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Harvestman
SCIENTIFIC NAME: Varies
ORDER: Opiliones
HABITAT: Wooded areas, under rocks or logs, in sheltered areas.

Harvestmen have a globular body. They are unlike spiders, which have two distinct body segments, because a harvestmen’s entire body is one unit. The abdomen is distinctly segmented, and the two eyes are mounted on a large dorsal tubercle on the top surface of the body (carapace). While most species have extremely long spindly legs, there are species with shorter legs. Worldwide there are 37 families of harvestmen. Eighteen (18) species can be found in Texas. Members of only one family, Phalangiidae, are properly referred to as "daddylonglegs."

Life Cycle: Harvestmen are primarily predaceous on insects and other arthropods but sometimes feed on dead insects and plant juices. They have scent glands with ducts on the outside above the bases of the legs (first or second coxae). These glands produce a smelly fluid which may be the reason for the common belief that they are poisonous; however, no scientific literature verifies that claim.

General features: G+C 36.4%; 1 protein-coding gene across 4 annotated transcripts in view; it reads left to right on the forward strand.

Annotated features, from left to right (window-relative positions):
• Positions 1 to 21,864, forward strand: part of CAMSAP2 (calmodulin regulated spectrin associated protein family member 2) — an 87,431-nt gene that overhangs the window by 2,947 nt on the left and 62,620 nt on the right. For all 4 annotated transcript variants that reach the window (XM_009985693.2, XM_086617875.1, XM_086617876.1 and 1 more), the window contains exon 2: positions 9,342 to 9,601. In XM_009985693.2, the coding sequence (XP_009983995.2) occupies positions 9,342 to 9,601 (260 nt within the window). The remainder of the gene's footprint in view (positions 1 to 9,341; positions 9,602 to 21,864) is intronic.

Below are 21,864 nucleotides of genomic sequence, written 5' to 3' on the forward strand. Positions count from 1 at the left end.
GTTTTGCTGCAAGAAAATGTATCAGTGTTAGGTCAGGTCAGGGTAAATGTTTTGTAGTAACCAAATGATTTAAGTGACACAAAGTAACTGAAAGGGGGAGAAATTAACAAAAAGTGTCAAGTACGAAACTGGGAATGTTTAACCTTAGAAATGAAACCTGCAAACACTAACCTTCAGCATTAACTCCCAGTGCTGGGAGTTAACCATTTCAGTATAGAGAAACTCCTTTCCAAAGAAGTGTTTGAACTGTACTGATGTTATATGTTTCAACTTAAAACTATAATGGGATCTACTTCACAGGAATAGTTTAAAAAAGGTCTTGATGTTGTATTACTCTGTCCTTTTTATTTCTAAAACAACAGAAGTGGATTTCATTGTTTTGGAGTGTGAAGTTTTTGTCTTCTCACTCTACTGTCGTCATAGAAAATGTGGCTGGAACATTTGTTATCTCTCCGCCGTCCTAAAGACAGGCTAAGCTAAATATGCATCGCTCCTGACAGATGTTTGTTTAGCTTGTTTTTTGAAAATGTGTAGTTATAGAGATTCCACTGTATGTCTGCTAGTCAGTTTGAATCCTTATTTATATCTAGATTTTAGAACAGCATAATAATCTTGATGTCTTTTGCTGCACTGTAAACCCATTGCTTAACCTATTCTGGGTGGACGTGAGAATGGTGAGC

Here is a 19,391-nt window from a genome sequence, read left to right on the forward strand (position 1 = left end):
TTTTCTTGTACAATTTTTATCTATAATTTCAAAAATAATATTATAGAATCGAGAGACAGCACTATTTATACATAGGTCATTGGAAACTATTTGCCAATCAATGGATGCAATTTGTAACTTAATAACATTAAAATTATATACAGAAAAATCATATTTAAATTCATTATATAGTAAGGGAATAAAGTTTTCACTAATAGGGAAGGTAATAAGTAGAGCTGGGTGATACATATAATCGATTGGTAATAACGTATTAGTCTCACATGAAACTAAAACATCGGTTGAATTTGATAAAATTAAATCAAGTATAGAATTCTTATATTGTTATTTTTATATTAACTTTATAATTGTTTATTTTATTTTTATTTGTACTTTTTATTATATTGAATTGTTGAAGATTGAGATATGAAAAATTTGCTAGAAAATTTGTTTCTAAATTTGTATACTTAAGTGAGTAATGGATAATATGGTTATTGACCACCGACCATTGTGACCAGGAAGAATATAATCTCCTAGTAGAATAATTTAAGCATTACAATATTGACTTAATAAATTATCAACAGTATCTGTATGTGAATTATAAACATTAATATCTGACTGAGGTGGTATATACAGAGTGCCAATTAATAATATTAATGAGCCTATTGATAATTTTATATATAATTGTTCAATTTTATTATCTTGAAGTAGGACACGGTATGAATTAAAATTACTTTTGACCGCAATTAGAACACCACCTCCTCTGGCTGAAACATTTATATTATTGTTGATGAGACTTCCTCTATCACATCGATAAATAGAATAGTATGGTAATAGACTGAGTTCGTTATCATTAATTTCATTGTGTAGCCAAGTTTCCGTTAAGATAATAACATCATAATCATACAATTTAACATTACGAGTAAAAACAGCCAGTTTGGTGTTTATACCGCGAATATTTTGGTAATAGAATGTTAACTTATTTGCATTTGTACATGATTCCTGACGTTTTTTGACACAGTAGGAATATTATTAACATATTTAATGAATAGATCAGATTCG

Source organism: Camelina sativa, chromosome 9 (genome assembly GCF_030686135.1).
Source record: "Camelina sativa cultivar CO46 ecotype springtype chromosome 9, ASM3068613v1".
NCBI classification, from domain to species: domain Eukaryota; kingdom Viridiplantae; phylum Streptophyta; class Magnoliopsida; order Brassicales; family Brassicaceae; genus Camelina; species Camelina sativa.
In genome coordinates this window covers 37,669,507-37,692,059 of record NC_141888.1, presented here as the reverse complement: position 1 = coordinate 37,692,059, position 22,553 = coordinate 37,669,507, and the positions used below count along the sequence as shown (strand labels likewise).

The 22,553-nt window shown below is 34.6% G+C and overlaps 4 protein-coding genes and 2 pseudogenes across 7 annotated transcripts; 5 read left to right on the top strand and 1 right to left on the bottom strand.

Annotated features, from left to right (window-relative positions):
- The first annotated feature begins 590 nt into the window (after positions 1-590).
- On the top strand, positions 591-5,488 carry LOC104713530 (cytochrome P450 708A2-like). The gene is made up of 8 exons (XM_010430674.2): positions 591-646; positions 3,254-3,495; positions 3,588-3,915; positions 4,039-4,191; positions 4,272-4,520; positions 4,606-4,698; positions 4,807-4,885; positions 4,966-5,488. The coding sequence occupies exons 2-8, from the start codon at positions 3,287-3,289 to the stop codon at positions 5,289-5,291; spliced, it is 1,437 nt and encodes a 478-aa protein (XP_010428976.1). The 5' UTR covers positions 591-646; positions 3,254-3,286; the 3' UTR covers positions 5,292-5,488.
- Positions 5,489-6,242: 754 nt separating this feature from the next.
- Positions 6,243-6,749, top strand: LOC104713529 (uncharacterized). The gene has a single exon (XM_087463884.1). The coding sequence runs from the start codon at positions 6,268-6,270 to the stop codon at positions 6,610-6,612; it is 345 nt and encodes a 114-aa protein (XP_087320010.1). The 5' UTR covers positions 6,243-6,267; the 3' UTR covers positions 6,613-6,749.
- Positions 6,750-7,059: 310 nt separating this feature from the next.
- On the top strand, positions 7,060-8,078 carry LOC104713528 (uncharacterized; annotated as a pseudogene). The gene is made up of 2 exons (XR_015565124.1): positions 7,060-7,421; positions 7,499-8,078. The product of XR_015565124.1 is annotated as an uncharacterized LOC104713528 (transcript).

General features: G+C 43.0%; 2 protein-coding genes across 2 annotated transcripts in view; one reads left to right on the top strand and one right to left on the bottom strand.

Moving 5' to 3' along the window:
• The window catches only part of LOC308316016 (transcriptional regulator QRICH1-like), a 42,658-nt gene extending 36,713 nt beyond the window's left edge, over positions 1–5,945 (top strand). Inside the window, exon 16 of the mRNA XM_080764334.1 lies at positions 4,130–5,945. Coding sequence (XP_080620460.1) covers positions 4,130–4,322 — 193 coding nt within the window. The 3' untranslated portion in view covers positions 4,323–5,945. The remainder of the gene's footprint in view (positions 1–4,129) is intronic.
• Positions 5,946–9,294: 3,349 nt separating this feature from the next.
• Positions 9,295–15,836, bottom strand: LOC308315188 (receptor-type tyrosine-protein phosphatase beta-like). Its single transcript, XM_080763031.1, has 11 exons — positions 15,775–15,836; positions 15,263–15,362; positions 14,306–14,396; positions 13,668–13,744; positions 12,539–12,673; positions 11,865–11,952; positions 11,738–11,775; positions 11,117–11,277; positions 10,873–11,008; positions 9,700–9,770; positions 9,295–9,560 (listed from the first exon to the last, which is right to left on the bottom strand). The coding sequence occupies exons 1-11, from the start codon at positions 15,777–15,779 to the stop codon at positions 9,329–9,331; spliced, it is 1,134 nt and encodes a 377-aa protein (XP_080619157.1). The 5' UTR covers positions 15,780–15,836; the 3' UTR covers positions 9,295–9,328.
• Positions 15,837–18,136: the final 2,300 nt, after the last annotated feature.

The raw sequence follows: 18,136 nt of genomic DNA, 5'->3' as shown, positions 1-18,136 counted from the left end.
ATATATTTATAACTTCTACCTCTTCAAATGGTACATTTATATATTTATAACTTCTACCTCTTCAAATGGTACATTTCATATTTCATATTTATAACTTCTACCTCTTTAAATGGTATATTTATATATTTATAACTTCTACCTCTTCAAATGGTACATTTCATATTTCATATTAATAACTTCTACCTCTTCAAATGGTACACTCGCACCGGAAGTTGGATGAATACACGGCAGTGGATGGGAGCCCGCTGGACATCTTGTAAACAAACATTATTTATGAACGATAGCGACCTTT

Habitat, Food Source(s), Damage: Harvestmen are considered to be predators and scavengers. They are especially common in wooded areas, under rocks or logs, caves, and similar sheltered areas.

References and Resources: For additional information, contact your local Texas Cooperative Extension agent; Rowland & Reddell 1976; Cokendolpher & Lee 1993; Levi et al. (1990); http://insects.tamu.edu.